A 36-year-old tax accountant from Nottingham who has been blind for 16 years is aiming for the skies.
Jamie Weller is clocking up "air time" before his test
Jamie Weller was diagnosed with cone dystrophy, a degenerative eye condition, while he was serving in the Royal Navy.
His aim is to qualify for his pilot's licence so he can fly a hot air balloon - with some conditions attached.
He still needs to clock up more flying hours, but he is determined to pass the Civil Aviation Authority (CAA) test.
The CAA told BBC News that all pilots need to "hold an appropriate medical without which the licence cannot be used".
It is currently awaiting a series of reports which will help to assess whether Mr Weller is in a position to be able to gain a medical certificate.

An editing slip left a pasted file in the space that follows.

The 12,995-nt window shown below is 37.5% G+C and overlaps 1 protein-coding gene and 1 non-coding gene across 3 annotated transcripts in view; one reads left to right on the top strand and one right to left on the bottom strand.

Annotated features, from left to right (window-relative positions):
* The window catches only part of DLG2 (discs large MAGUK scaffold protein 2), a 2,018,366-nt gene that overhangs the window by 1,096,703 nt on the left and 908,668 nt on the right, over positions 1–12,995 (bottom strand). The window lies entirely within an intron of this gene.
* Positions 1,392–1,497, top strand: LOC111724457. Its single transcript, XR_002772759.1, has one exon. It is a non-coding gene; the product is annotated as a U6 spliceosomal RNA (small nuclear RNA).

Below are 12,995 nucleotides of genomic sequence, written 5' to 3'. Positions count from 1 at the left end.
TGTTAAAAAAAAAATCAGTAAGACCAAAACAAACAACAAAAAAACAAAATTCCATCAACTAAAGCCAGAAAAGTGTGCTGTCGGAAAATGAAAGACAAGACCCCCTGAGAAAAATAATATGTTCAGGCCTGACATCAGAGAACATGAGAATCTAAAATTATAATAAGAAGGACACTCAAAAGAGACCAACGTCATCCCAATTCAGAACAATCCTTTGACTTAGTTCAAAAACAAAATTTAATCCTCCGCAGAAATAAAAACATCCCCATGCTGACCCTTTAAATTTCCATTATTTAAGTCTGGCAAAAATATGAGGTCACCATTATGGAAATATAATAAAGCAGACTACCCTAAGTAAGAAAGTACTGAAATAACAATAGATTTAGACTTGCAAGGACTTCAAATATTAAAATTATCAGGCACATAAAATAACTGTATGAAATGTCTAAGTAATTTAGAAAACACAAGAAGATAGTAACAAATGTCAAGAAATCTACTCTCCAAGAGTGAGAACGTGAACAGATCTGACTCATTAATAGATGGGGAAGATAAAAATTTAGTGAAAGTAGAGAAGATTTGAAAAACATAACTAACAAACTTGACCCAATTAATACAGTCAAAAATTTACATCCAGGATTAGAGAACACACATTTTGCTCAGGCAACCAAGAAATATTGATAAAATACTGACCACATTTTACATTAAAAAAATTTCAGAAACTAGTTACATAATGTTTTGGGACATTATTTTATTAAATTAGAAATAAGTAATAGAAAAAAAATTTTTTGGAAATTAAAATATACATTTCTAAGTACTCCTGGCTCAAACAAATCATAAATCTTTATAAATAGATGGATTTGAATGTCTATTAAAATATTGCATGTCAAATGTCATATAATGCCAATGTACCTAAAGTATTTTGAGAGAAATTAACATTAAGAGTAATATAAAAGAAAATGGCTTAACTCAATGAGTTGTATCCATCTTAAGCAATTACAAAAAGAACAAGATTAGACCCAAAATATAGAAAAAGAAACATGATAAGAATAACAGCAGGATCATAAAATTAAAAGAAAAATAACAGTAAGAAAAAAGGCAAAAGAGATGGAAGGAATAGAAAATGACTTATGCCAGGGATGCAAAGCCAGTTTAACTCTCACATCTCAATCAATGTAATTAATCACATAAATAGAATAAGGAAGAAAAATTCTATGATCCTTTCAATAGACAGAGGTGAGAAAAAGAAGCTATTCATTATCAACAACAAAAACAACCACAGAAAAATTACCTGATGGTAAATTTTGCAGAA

A CAA statement said it "has supported many disabled flyers in gaining a licence providing the necessary safety levels can be achieved".
Mr Weller has no central vision so for him flying is not at all about spectacular views.
He suffered from a genetic condition which meant his retinas were prone to sun damage, so working outdoors all day in harsh sunlight soon left him with only minimal vision.
"It's always been a dream for me to fly - it is such an achievement for me to do this".
He said flying "gives me a sense of freedom that I haven't had for 16 years".
"It will enable me to fly independently using my own skills - with little input from other people."
A great deal of his support comes from St Dunstan's - a charity which for 90 years has been caring for blind ex-servicemen.
He spent six months at its rehabilitation centre in Brighton where he met other veterans.
When he flies, he is accompanied by a co-pilot who advises him on obstacles and landing areas.
"My safety person - my co-pilot - acts as my eyes," he explained.
"I use my other senses... I feel the balloon and respond to the balloon as I am flying it. I feel the wind in my face that gives me input on wind direction."